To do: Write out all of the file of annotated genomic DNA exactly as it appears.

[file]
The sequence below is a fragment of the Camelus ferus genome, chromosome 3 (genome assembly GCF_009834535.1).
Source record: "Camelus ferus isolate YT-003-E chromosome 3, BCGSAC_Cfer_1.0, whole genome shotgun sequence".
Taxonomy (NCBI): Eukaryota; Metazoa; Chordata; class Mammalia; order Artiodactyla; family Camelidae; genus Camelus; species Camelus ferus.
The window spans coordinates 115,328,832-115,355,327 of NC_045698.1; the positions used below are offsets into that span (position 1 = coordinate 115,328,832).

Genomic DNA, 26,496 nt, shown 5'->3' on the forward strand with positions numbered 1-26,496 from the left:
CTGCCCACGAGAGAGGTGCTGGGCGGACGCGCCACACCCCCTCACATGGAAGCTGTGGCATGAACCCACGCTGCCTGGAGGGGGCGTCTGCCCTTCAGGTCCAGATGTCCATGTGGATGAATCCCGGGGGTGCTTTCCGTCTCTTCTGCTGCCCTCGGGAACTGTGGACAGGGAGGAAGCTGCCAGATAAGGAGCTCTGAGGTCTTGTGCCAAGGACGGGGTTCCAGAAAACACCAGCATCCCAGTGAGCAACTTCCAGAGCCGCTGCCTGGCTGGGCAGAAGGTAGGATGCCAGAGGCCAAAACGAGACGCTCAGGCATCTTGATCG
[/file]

The sequence below is a fragment of the Camelus ferus genome, chromosome 3 (genome assembly GCF_009834535.1).
Source record: "Camelus ferus isolate YT-003-E chromosome 3, BCGSAC_Cfer_1.0, whole genome shotgun sequence".
Taxonomy (NCBI): Eukaryota; Metazoa; Chordata; class Mammalia; order Artiodactyla; family Camelidae; genus Camelus; species Camelus ferus.
The window spans coordinates 115,328,832-115,355,327 of NC_045698.1; the positions used below are offsets into that span (position 1 = coordinate 115,328,832).

Genomic DNA, 26,496 nt, shown 5'->3' on the forward strand with positions numbered 1-26,496 from the left:
CTGCCCACGAGAGAGGTGCTGGGCGGACGCGCCACACCCCCTCACATGGAAGCTGTGGCATGAACCCACGCTGCCTGGAGGGGGCGTCTGCCCTTCAGGTCCAGATGTCCATGTGGATGAATCCCGGGGGTGCTTTCCGTCTCTTCTGCTGCCCTCGGGAACTGTGGACAGGGAGGAAGCTGCCAGATAAGGAGCTCTGAGGTCTTGTGCCAAGGACGGGGTTCCAGAAAACACCAGCATCCCAGTGAGCAACTTCCAGAGCCGCTGCCTGGCTGGGCAGAAGGTAGGATGCCAGAGGCCAAAACGAGACGCTCAGGCATCTTGATCG